In “Part 1: How to HELP an Addict without Enabling,” you learned strategies to help a loved one who is struggling with addiction without enabling them. In this final part of this two-part series, you’ll learn how you can love an addict in a healthy, productive way that does not involve enablement.
Anyone who has dealt with a spouse, family member, boyfriend or girlfriend who is addicted to drugs or alcohol, knows that it can be a heart-wrenching experience. It’s natural to have a wide range of emotions that range from profound sadness to extreme anger and disappointment. Of course, there’s almost always an intense desire to make the situation better. Unfortunately, when help turns into enabling, destructive behavior, the relationship can suffer tremendously while also extending and worsening the addiction. The good news is that there are strategies that are both healthy and beneficial in getting the individual the treatment they need.
Ways To Love Without Enabling
The following are important techniques to love someone who is struggling with addiction without enabling them. Discover also, how this can benefit you.
Believe Actions, Not Words
It’s an unfortunate reality that addicts lie when they feel that drugs or alcohol are essential to survival. In the throes of addiction, many will choose their substance of choice over a loved one. Don’t take it personally! Addicts will use deception and manipulation to sustain their habit. One of the ways to protect yourself is to realize that you will be lied to by your addicted loved one. Oftentimes, an addict will promise to quit, go to rehab, get help or go to meetings. Unless you see actual proof, don’t believe them.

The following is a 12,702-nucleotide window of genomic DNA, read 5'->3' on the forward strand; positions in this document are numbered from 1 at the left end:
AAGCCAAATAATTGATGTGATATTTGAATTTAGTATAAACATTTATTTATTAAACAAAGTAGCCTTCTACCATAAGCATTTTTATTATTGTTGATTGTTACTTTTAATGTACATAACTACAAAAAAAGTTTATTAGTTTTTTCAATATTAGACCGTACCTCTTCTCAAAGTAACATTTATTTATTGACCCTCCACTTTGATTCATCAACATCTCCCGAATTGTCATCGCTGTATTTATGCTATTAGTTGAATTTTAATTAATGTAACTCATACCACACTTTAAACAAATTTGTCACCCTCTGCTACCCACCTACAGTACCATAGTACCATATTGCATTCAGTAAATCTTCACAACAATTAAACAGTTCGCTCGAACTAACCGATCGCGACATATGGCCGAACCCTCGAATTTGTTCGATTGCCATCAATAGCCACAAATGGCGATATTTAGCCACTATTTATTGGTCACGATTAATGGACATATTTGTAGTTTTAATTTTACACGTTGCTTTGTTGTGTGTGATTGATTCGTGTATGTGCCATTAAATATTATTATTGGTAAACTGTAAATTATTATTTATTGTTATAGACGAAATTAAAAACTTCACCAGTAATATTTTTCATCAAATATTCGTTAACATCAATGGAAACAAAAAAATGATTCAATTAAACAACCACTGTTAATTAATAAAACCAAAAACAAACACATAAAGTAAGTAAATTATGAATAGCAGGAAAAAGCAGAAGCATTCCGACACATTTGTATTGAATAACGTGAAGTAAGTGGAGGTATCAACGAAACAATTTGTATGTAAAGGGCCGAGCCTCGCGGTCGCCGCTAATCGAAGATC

One of the most effective ways to not enable an addict is to tune out the lies and insist on seeing solid proof of proactive steps toward recovery. Don’t engage in fights, but also, don’t be gullible and turn a blind eye to the problem. By being strong in these areas, it will prevent your loved one from taking advantage of you and can prevent stress and heartache.
Set Clear Boundaries
Your role is to hold your ground during this difficult time. An addict may engage in fights, withhold love, tell lies and manipulate situations to get what they want. Start by setting clear boundaries, just as you would with a child. And the most important boundary is that the individual needs to quit under any circumstance.
Help By Not Helping
Don’t be tempted to contribute money or resources. One of the most detrimental thing you can do is to encourage your loved one by giving anything other than support in getting them the treatment they need. This may be extremely tough, but in the long run not enabling, but positively supporting them will benefit both parties.
Are you an enabler? Click here to find out now.
Support Your Loved One In Getting Help
At Summit Behavioral Health, we believe there is hope in recovery for both the addict and his or her loved ones. Our family programs include family therapy, education and counseling. Call now to learn more about our individualized treatment programs.